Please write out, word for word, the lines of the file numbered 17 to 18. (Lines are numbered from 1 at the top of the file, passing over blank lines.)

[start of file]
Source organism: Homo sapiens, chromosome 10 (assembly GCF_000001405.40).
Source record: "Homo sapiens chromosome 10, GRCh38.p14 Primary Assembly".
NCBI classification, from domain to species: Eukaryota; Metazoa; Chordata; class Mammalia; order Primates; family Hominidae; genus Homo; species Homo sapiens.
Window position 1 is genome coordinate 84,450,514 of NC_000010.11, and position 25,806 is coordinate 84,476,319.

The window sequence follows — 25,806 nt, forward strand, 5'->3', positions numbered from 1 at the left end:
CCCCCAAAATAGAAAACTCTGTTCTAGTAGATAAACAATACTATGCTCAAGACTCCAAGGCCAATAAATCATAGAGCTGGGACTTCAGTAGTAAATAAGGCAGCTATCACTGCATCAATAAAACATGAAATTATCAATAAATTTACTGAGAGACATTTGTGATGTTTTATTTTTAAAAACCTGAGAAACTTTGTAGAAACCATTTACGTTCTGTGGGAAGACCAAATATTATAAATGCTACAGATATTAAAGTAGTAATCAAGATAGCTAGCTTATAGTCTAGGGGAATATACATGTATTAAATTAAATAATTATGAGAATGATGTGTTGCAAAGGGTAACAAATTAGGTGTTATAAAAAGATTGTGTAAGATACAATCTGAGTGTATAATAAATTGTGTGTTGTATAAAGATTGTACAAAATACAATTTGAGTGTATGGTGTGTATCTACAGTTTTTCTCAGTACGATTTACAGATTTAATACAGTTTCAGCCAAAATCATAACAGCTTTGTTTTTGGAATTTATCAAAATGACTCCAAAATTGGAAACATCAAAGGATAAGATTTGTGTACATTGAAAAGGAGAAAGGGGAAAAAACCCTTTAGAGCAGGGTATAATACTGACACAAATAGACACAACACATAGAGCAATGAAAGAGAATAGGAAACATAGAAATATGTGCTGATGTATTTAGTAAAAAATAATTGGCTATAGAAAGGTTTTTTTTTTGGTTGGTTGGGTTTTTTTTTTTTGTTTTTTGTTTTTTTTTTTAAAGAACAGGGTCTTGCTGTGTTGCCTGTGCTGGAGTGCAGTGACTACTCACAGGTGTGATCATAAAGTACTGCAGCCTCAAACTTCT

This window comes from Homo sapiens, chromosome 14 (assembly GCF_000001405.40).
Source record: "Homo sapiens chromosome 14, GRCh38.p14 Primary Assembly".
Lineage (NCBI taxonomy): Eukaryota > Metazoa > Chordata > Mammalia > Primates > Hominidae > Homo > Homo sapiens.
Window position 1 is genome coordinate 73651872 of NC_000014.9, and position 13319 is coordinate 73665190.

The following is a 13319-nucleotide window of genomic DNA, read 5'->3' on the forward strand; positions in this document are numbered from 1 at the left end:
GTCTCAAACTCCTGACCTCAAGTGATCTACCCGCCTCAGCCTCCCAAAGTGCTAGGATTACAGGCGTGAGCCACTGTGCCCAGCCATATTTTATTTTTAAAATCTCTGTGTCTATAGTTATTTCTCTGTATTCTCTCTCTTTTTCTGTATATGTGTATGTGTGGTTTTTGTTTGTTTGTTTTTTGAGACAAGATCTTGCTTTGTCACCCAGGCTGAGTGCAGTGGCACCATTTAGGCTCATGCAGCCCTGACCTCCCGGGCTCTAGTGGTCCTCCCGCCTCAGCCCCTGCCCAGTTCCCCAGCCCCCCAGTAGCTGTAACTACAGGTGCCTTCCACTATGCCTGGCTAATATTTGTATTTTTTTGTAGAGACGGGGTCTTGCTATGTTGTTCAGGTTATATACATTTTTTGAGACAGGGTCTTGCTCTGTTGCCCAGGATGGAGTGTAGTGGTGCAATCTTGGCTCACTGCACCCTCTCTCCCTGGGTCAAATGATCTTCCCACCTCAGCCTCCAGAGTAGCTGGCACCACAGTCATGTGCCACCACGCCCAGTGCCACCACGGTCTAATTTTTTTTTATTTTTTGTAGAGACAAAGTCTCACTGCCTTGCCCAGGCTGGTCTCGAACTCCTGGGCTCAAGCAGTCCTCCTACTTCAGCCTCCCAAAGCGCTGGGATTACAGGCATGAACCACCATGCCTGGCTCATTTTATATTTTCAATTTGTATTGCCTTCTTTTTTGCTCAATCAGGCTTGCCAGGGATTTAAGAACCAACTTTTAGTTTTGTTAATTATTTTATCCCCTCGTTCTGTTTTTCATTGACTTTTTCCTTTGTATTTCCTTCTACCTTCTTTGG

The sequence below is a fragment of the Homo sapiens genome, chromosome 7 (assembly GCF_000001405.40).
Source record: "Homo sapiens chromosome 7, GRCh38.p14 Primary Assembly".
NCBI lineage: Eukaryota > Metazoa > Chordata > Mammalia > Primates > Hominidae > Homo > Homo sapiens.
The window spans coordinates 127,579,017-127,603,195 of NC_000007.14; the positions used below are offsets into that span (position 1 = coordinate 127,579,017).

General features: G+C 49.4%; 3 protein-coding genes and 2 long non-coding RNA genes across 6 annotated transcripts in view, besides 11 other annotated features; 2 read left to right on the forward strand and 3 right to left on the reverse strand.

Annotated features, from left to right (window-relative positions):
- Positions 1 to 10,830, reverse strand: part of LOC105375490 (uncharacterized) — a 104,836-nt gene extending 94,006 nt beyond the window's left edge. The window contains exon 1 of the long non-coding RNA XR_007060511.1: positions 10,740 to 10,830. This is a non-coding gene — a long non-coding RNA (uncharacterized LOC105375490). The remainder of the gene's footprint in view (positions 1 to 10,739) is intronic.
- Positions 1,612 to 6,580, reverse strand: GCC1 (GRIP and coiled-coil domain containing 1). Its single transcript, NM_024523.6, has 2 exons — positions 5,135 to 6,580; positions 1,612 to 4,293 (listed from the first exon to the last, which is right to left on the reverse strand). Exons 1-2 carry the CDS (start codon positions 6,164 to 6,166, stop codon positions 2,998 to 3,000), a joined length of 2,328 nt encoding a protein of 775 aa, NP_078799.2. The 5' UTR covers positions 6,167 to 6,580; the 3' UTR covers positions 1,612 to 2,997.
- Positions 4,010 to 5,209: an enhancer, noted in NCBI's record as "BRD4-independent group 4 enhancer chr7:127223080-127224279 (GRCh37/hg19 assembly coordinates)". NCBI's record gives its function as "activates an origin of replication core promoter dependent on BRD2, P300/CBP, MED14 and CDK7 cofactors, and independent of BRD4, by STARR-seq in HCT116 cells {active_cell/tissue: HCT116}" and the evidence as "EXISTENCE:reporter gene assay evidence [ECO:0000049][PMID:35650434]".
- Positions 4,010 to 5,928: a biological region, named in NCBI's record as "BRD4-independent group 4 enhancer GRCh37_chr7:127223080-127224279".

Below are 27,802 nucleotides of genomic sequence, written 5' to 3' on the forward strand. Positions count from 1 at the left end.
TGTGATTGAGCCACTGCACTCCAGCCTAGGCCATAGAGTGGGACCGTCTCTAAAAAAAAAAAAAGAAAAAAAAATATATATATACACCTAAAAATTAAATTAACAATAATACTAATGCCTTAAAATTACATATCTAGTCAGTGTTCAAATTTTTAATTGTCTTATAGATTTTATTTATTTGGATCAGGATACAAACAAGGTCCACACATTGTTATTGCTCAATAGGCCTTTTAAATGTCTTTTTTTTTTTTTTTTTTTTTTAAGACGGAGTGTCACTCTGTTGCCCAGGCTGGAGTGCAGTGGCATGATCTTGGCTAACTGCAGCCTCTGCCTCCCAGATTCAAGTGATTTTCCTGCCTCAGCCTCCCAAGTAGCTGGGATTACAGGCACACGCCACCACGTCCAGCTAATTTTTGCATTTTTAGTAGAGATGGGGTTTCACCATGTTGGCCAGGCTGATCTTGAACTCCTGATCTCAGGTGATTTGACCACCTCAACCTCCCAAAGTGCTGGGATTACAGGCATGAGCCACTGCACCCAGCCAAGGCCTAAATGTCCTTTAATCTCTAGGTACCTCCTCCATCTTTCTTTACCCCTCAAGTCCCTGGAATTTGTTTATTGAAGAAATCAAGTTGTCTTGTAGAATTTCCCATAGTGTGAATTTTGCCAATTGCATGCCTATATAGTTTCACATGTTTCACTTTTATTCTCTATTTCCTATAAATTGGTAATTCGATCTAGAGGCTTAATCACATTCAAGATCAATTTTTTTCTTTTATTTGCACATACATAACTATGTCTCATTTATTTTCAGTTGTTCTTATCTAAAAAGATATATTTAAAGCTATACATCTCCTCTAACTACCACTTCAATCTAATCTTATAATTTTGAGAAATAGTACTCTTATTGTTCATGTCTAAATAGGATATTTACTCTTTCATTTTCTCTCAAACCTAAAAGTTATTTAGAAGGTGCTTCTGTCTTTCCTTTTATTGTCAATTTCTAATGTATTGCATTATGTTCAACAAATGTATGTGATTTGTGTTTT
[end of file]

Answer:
General features: G+C 49.4%; 3 protein-coding genes and 2 long non-coding RNA genes across 6 annotated transcripts in view, besides 11 other annotated features; 2 read left to right on the forward strand and 3 right to left on the reverse strand.

Annotated features, from left to right (window-relative positions):